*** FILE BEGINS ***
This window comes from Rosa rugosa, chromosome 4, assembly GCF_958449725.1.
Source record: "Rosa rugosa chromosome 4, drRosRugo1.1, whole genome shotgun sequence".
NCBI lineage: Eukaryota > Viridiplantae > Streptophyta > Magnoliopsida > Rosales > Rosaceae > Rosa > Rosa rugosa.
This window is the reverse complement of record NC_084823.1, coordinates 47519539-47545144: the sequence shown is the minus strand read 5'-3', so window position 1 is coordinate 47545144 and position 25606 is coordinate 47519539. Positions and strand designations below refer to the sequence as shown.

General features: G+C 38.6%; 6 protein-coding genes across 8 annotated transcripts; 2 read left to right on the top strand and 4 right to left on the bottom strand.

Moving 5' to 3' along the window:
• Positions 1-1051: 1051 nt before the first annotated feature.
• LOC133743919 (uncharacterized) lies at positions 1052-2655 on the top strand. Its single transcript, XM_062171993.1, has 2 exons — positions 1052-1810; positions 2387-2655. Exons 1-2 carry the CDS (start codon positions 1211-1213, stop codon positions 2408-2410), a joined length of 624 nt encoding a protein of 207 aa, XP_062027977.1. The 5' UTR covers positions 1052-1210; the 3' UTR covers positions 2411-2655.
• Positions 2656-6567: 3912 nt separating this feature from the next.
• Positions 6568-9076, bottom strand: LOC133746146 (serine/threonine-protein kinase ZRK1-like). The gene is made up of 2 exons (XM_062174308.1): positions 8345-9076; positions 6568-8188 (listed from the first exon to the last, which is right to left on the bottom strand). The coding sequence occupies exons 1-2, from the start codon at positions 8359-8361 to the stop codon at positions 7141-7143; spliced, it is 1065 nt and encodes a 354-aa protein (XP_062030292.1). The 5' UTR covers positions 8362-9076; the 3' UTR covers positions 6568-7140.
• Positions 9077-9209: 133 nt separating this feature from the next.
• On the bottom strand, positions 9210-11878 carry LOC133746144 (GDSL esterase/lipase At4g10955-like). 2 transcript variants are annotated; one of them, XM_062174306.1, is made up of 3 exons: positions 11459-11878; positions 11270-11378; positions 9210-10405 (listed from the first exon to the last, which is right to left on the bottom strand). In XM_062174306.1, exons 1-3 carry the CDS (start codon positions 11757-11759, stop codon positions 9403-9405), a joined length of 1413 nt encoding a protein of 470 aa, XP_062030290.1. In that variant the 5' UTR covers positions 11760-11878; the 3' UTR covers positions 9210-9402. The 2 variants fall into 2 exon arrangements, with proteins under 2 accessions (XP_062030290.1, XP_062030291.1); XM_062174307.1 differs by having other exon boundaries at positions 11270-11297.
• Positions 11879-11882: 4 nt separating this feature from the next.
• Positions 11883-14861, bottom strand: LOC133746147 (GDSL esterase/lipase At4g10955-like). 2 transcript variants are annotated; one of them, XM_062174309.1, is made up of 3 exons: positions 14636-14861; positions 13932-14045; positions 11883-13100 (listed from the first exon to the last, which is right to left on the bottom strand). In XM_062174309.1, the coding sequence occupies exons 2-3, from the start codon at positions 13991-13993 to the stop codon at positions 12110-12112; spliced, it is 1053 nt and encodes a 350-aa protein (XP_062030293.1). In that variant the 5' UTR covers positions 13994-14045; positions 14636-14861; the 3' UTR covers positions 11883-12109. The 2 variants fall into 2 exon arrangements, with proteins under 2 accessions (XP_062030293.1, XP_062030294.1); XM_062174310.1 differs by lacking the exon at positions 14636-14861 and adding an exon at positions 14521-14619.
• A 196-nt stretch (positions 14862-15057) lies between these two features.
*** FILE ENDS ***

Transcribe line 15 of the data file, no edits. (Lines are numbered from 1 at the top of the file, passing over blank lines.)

• A 196-nt stretch (positions 14862-15057) lies between these two features.